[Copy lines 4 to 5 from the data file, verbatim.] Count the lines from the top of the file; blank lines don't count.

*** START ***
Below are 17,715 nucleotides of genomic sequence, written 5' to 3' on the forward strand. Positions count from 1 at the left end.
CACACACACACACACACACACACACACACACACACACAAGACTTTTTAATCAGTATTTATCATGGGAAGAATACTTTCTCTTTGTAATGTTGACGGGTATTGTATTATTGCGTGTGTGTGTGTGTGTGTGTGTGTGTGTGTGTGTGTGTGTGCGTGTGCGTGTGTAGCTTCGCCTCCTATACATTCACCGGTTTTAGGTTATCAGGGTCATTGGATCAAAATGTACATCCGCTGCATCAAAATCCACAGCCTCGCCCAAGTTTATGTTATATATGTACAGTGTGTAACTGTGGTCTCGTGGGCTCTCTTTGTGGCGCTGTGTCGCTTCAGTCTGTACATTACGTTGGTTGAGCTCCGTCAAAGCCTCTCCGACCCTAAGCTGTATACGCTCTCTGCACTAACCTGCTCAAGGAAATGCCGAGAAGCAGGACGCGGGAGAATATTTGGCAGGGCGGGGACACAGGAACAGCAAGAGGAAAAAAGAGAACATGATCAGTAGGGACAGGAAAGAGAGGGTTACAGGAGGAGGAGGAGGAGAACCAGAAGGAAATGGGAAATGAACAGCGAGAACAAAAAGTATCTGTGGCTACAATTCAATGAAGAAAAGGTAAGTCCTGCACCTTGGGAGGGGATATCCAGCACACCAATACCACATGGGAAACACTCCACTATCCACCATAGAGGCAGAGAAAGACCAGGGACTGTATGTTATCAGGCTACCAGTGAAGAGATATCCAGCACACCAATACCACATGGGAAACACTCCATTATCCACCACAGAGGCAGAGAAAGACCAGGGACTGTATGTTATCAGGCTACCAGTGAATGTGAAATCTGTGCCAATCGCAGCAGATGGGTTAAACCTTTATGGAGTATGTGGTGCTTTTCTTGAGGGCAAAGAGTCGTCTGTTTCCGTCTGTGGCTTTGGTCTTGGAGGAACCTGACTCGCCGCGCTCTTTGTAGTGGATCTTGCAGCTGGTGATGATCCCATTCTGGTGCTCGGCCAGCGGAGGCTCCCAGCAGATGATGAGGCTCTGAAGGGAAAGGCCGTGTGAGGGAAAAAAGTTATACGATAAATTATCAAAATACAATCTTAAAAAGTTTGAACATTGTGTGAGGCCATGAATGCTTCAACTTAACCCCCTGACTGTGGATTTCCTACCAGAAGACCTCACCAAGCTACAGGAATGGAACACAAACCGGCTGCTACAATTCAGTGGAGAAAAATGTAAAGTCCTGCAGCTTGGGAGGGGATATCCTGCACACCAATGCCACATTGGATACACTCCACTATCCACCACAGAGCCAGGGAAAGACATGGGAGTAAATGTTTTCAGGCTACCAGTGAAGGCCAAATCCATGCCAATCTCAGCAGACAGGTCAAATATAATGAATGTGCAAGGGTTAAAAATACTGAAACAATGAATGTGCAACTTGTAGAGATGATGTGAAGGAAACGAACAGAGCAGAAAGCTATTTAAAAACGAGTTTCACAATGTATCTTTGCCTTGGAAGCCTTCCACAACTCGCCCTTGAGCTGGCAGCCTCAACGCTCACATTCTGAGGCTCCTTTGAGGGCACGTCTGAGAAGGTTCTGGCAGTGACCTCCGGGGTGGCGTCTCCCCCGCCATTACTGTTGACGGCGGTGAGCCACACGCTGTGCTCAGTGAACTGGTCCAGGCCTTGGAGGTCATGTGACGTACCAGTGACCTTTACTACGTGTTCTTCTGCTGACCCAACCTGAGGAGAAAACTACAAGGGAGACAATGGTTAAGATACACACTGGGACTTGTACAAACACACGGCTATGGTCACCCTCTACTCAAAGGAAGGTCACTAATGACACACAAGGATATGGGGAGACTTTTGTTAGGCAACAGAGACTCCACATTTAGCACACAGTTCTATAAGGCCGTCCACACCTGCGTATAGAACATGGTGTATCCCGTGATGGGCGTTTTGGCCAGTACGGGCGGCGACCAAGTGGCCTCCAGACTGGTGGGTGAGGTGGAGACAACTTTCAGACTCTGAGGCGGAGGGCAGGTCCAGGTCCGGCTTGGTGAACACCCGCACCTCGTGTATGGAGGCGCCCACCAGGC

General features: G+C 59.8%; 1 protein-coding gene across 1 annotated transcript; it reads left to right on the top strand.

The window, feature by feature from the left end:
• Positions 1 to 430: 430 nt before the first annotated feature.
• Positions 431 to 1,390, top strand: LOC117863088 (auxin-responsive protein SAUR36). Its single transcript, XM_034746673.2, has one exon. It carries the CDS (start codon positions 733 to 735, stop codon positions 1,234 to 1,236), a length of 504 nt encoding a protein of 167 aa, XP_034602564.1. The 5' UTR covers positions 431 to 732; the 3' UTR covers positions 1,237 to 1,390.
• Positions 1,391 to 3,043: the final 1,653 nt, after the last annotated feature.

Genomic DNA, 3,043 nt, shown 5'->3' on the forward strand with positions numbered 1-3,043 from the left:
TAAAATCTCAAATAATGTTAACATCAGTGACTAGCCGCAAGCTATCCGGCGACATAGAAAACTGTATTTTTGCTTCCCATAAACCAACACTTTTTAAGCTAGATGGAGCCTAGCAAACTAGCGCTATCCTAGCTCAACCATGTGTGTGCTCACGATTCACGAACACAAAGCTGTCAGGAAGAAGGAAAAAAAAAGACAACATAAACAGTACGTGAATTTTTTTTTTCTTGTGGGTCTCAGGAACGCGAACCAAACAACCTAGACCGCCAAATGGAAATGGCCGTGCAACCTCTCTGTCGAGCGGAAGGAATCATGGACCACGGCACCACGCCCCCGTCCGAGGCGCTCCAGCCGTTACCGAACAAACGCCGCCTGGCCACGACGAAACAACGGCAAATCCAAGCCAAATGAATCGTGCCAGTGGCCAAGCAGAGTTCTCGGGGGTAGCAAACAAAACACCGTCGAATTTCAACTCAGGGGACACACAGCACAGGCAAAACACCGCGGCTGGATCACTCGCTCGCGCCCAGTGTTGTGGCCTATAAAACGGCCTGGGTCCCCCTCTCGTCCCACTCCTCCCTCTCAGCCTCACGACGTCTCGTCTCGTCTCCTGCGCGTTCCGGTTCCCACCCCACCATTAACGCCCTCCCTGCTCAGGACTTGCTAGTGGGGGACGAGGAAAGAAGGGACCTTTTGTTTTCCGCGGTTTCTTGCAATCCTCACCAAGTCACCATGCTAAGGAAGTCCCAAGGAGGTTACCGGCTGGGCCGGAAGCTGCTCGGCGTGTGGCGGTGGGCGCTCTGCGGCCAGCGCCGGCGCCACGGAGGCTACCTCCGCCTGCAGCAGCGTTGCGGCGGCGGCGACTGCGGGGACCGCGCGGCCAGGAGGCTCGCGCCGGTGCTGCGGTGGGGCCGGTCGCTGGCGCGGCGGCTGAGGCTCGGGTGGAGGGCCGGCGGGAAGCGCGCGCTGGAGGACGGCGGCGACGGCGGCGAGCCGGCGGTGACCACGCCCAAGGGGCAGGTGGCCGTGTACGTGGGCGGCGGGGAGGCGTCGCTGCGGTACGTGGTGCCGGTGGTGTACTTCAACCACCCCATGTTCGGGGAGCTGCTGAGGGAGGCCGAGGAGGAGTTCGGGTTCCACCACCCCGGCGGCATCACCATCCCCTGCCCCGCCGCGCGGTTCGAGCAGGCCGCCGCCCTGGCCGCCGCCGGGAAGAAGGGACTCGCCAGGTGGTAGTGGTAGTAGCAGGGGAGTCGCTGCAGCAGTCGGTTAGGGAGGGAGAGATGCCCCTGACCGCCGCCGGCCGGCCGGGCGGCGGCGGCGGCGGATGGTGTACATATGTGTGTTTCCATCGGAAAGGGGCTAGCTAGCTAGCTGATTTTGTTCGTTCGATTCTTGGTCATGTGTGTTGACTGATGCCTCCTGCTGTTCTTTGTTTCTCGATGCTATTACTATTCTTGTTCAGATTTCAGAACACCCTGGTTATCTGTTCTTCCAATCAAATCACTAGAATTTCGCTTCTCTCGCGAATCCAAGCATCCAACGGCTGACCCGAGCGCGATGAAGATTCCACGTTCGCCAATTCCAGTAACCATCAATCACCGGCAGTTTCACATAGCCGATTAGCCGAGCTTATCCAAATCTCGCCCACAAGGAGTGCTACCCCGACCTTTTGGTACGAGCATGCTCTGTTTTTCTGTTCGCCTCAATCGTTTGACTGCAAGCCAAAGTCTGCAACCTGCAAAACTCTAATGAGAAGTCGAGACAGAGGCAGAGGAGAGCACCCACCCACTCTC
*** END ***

The window, feature by feature from the left end:
• Positions 1 to 430: 430 nt before the first annotated feature.